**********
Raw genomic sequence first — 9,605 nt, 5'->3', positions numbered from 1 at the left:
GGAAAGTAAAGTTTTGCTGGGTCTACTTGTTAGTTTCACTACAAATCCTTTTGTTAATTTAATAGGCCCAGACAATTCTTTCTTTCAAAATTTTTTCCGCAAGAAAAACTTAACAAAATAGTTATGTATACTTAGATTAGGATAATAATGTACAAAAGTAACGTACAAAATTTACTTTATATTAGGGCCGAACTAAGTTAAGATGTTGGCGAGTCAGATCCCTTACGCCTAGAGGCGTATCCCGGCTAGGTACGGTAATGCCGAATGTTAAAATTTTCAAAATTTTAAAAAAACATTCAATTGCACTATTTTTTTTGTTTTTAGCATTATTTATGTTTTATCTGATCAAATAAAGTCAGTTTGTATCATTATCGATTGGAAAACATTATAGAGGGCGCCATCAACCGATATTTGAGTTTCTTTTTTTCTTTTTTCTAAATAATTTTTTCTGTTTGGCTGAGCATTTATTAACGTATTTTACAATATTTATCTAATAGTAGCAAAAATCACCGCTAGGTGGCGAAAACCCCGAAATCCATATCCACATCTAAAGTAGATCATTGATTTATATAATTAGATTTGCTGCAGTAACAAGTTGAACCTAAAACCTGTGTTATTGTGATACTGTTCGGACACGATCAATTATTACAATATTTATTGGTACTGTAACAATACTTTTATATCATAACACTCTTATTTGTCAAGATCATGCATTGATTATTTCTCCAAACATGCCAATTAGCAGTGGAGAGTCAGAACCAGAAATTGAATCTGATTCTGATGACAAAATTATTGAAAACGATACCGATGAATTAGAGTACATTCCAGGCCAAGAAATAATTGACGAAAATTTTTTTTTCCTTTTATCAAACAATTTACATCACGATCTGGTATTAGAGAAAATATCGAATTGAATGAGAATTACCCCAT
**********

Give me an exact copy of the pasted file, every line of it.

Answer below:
Raw genomic sequence first — 9,605 nt, 5'->3', positions numbered from 1 at the left:
GGAAAGTAAAGTTTTGCTGGGTCTACTTGTTAGTTTCACTACAAATCCTTTTGTTAATTTAATAGGCCCAGACAATTCTTTCTTTCAAAATTTTTTCCGCAAGAAAAACTTAACAAAATAGTTATGTATACTTAGATTAGGATAATAATGTACAAAAGTAACGTACAAAATTTACTTTATATTAGGGCCGAACTAAGTTAAGATGTTGGCGAGTCAGATCCCTTACGCCTAGAGGCGTATCCCGGCTAGGTACGGTAATGCCGAATGTTAAAATTTTCAAAATTTTAAAAAAACATTCAATTGCACTATTTTTTTTGTTTTTAGCATTATTTATGTTTTATCTGATCAAATAAAGTCAGTTTGTATCATTATCGATTGGAAAACATTATAGAGGGCGCCATCAACCGATATTTGAGTTTCTTTTTTTCTTTTTTCTAAATAATTTTTTCTGTTTGGCTGAGCATTTATTAACGTATTTTACAATATTTATCTAATAGTAGCAAAAATCACCGCTAGGTGGCGAAAACCCCGAAATCCATATCCACATCTAAAGTAGATCATTGATTTATATAATTAGATTTGCTGCAGTAACAAGTTGAACCTAAAACCTGTGTTATTGTGATACTGTTCGGACACGATCAATTATTACAATATTTATTGGTACTGTAACAATACTTTTATATCATAACACTCTTATTTGTCAAGATCATGCATTGATTATTTCTCCAAACATGCCAATTAGCAGTGGAGAGTCAGAACCAGAAATTGAATCTGATTCTGATGACAAAATTATTGAAAACGATACCGATGAATTAGAGTACATTCCAGGCCAAGAAATAATTGACGAAAATTTTTTTTTCCTTTTATCAAACAATTTACATCACGATCTGGTATTAGAGAAAATATCGAATTGAATGAGAATTACCCCAT